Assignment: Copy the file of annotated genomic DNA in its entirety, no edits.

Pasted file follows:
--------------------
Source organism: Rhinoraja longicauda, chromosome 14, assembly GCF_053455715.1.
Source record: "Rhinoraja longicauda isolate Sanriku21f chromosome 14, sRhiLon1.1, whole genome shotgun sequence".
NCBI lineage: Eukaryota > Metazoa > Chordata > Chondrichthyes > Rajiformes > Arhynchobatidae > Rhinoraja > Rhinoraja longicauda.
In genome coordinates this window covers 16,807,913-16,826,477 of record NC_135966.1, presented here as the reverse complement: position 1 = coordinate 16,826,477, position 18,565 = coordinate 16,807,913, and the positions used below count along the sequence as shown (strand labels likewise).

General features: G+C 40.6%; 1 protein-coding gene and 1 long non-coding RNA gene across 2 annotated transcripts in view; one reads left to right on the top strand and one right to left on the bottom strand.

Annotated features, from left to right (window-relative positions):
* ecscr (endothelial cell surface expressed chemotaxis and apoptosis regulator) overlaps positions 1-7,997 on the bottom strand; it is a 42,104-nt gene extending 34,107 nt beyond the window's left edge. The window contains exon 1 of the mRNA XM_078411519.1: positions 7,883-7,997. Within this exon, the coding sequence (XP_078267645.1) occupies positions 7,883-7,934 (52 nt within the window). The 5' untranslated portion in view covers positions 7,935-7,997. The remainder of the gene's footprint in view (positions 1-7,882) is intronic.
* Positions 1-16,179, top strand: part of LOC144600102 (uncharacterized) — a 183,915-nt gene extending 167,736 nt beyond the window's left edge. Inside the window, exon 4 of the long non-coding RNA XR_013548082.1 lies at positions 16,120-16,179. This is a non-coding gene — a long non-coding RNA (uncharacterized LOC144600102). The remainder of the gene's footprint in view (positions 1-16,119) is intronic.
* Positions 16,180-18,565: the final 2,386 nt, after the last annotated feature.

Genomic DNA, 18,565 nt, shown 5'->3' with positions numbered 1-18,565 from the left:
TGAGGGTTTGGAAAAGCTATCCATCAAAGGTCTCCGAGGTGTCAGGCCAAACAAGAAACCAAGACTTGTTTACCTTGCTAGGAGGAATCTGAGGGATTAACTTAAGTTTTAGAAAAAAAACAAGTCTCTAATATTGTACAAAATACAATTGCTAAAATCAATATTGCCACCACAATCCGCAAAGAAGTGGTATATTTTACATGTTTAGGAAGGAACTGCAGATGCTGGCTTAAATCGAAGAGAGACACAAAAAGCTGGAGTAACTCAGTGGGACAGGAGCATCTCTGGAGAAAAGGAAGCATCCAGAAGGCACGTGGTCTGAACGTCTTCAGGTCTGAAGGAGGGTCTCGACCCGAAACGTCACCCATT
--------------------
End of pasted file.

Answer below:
Source organism: Rhinoraja longicauda, chromosome 14, assembly GCF_053455715.1.
Source record: "Rhinoraja longicauda isolate Sanriku21f chromosome 14, sRhiLon1.1, whole genome shotgun sequence".
NCBI lineage: Eukaryota > Metazoa > Chordata > Chondrichthyes > Rajiformes > Arhynchobatidae > Rhinoraja > Rhinoraja longicauda.
In genome coordinates this window covers 16,807,913-16,826,477 of record NC_135966.1, presented here as the reverse complement: position 1 = coordinate 16,826,477, position 18,565 = coordinate 16,807,913, and the positions used below count along the sequence as shown (strand labels likewise).

General features: G+C 40.6%; 1 protein-coding gene and 1 long non-coding RNA gene across 2 annotated transcripts in view; one reads left to right on the top strand and one right to left on the bottom strand.

Annotated features, from left to right (window-relative positions):
* ecscr (endothelial cell surface expressed chemotaxis and apoptosis regulator) overlaps positions 1-7,997 on the bottom strand; it is a 42,104-nt gene extending 34,107 nt beyond the window's left edge. The window contains exon 1 of the mRNA XM_078411519.1: positions 7,883-7,997. Within this exon, the coding sequence (XP_078267645.1) occupies positions 7,883-7,934 (52 nt within the window). The 5' untranslated portion in view covers positions 7,935-7,997. The remainder of the gene's footprint in view (positions 1-7,882) is intronic.
* Positions 1-16,179, top strand: part of LOC144600102 (uncharacterized) — a 183,915-nt gene extending 167,736 nt beyond the window's left edge. Inside the window, exon 4 of the long non-coding RNA XR_013548082.1 lies at positions 16,120-16,179. This is a non-coding gene — a long non-coding RNA (uncharacterized LOC144600102). The remainder of the gene's footprint in view (positions 1-16,119) is intronic.
* Positions 16,180-18,565: the final 2,386 nt, after the last annotated feature.

Genomic DNA, 18,565 nt, shown 5'->3' with positions numbered 1-18,565 from the left:
TGAGGGTTTGGAAAAGCTATCCATCAAAGGTCTCCGAGGTGTCAGGCCAAACAAGAAACCAAGACTTGTTTACCTTGCTAGGAGGAATCTGAGGGATTAACTTAAGTTTTAGAAAAAAAACAAGTCTCTAATATTGTACAAAATACAATTGCTAAAATCAATATTGCCACCACAATCCGCAAAGAAGTGGTATATTTTACATGTTTAGGAAGGAACTGCAGATGCTGGCTTAAATCGAAGAGAGACACAAAAAGCTGGAGTAACTCAGTGGGACAGGAGCATCTCTGGAGAAAAGGAAGCATCCAGAAGGCACGTGGTCTGAACGTCTTCAGGTCTGAAGGAGGGTCTCGACCCGAAACGTCACCCATT